When the element of force is used to make a word emphatic, we commonly call it stress. What is the difference between stress, and that kind of force which was given to the unemphatic words in the last example? In order to explain this, we must describe more minutely the nature of the slide, which has been shown to be made on every syllable in speaking.

It has been shown already, (Chap. iv.) that whenever we speak, there is a greater or less change of pitch between the beginning and the end of the sound

we make. This change, we may now say, is a gradual one, that is, the voice passes quickly through all the musical sounds that can be made between the pitch where we begin, and that on which we end. There is another thing, too, to be noticed. In common speaking, it will be found that the voice begins more or less loud and full, and gradually dies away, becoming weaker and weaker as it rises or falls in its slide. This dying away of the sound at the end of the syllable led Dr. Rush, who first noticed it, to give the name of the vanishing movement,' or vanish' to the latter portion of the slide. To the beginning, he gave the name of the 'radical movement' or 'radical.'

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This gradual and regular dying away of the sound takes place, we have said, in ordinary speaking. All unemphatic words have it, whether they are sounded loud or not. This may be seen by a reference to the example already given. And Nathan said unto David.' Let the whole be read without emphasis, just as one would say the words in the middle of a story. The syllables Na-said' and Da-' will be louder than the rest, as has been already shown. Now let each syllable be repeated separately, exactly as it was given in reading the whole sentence, and it will be found that on every one there will be made a gradual and even lessening of sound from the beginning to the end. This, as we shall see, is the reason why the louder syllables in the sentence do not strike us as emphatic. Why some syllables should receive this unemphatic force will be explained hereafter, in the chapter on Accent. It will be enough here to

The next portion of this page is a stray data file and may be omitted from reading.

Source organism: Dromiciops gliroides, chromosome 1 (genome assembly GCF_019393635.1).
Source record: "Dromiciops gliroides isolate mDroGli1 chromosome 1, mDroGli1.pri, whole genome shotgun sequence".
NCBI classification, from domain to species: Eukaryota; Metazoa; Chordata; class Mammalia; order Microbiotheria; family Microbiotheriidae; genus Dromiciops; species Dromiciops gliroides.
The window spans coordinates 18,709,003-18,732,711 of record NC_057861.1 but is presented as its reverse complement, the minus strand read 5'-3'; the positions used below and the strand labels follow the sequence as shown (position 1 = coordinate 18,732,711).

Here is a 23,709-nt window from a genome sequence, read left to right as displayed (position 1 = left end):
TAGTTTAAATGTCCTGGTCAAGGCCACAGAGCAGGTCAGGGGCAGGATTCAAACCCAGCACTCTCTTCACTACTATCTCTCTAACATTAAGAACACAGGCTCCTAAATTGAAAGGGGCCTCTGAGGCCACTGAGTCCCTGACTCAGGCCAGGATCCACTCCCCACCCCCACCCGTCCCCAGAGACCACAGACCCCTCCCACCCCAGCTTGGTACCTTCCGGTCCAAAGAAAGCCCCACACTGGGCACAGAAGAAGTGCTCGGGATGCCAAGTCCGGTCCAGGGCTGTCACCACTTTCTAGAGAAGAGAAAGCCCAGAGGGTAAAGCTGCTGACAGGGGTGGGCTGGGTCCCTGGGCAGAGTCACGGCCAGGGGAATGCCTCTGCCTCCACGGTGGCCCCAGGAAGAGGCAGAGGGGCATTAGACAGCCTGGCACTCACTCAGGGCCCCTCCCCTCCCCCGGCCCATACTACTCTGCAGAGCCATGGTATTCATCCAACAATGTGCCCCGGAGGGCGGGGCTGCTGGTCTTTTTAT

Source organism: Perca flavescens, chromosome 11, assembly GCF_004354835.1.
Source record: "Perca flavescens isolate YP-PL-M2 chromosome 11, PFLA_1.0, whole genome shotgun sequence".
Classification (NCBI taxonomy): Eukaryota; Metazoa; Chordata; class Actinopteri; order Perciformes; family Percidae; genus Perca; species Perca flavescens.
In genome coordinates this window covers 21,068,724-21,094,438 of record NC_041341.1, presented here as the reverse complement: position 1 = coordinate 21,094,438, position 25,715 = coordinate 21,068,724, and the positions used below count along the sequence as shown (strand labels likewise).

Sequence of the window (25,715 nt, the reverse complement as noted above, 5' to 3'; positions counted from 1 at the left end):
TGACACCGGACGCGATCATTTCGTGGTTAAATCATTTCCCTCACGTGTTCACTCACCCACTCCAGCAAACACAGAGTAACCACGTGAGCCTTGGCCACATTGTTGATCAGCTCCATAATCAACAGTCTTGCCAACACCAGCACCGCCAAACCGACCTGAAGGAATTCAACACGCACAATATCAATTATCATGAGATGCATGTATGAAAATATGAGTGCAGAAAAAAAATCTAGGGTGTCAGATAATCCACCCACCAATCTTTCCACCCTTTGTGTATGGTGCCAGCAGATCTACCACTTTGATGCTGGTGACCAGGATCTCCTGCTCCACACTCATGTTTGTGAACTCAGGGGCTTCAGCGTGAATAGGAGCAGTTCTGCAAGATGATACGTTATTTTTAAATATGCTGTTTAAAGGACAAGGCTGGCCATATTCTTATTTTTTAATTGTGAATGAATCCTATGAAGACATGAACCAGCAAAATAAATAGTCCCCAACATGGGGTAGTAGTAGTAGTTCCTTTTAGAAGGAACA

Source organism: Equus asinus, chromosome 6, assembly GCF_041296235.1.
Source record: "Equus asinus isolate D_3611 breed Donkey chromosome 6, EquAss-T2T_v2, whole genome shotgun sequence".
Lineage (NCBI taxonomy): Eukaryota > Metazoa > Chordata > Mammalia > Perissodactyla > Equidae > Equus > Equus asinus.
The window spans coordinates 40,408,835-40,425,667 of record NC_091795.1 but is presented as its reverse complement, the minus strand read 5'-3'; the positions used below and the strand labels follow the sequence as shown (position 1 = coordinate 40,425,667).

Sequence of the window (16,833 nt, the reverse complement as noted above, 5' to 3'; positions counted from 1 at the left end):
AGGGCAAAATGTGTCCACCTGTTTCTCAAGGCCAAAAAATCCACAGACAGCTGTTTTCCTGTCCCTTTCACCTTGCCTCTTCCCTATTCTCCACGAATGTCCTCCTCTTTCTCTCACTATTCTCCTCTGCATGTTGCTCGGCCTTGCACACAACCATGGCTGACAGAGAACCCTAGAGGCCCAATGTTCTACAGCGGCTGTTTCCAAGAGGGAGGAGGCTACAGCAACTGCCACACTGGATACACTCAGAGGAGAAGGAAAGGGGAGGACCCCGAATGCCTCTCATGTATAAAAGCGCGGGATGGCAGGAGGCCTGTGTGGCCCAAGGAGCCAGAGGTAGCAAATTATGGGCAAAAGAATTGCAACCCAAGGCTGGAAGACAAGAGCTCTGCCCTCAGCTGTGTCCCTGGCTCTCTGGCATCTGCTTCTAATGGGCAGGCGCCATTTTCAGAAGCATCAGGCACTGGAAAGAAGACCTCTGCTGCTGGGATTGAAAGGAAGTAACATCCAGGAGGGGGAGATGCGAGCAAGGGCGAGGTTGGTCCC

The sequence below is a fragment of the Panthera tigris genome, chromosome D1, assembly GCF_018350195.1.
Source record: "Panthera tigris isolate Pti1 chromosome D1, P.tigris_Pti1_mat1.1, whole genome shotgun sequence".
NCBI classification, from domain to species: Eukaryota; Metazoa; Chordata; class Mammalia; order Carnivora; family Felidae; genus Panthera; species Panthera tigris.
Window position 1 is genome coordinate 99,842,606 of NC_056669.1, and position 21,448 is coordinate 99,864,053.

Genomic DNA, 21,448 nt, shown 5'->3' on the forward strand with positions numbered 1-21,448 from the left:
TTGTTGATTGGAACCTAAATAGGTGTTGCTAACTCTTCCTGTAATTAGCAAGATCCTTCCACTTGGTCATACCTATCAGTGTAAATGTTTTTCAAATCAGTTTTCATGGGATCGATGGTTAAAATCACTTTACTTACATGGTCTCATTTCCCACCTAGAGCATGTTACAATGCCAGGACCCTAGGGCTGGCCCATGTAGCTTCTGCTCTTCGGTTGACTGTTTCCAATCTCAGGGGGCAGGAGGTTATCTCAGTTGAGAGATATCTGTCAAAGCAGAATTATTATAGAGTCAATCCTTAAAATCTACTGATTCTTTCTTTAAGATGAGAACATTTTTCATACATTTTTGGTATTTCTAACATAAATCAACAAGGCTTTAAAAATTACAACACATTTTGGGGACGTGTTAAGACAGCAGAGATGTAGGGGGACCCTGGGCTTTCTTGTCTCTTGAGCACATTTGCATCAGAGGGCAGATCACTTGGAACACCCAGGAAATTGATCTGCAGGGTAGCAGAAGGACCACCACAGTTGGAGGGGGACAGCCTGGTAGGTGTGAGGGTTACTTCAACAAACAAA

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state that, whatever may be the force of voice with which we may be speaking, if this full opening and regular vanish is given, emphasis will not be produced by it; in other words, it will not be what we called stress. Of course we do not mean to say, that, in such a case, there can be no emphasis at all, but only that no emphasis will be given to the syllable by the use of this element.